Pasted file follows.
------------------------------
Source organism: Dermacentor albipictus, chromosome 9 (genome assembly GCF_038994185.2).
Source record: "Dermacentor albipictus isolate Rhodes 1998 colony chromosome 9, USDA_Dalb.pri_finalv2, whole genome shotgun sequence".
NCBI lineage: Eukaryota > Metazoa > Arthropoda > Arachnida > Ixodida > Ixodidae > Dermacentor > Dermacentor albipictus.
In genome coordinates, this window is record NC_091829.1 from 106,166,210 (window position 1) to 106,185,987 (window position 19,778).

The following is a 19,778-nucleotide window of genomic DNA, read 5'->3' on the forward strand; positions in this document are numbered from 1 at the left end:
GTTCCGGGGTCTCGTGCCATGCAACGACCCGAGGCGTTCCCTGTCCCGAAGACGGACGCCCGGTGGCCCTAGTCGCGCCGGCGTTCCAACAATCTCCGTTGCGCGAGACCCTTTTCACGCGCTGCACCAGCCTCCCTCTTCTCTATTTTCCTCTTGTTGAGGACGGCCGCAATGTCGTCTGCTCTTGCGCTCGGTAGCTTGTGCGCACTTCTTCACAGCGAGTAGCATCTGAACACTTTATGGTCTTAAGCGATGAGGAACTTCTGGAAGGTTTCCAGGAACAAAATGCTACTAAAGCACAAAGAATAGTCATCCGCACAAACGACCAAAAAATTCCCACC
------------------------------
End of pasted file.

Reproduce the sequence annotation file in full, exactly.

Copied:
Source organism: Dermacentor albipictus, chromosome 9 (genome assembly GCF_038994185.2).
Source record: "Dermacentor albipictus isolate Rhodes 1998 colony chromosome 9, USDA_Dalb.pri_finalv2, whole genome shotgun sequence".
NCBI lineage: Eukaryota > Metazoa > Arthropoda > Arachnida > Ixodida > Ixodidae > Dermacentor > Dermacentor albipictus.
In genome coordinates, this window is record NC_091829.1 from 106,166,210 (window position 1) to 106,185,987 (window position 19,778).

The following is a 19,778-nucleotide window of genomic DNA, read 5'->3' on the forward strand; positions in this document are numbered from 1 at the left end:
GTTCCGGGGTCTCGTGCCATGCAACGACCCGAGGCGTTCCCTGTCCCGAAGACGGACGCCCGGTGGCCCTAGTCGCGCCGGCGTTCCAACAATCTCCGTTGCGCGAGACCCTTTTCACGCGCTGCACCAGCCTCCCTCTTCTCTATTTTCCTCTTGTTGAGGACGGCCGCAATGTCGTCTGCTCTTGCGCTCGGTAGCTTGTGCGCACTTCTTCACAGCGAGTAGCATCTGAACACTTTATGGTCTTAAGCGATGAGGAACTTCTGGAAGGTTTCCAGGAACAAAATGCTACTAAAGCACAAAGAATAGTCATCCGCACAAACGACCAAAAAATTCCCACC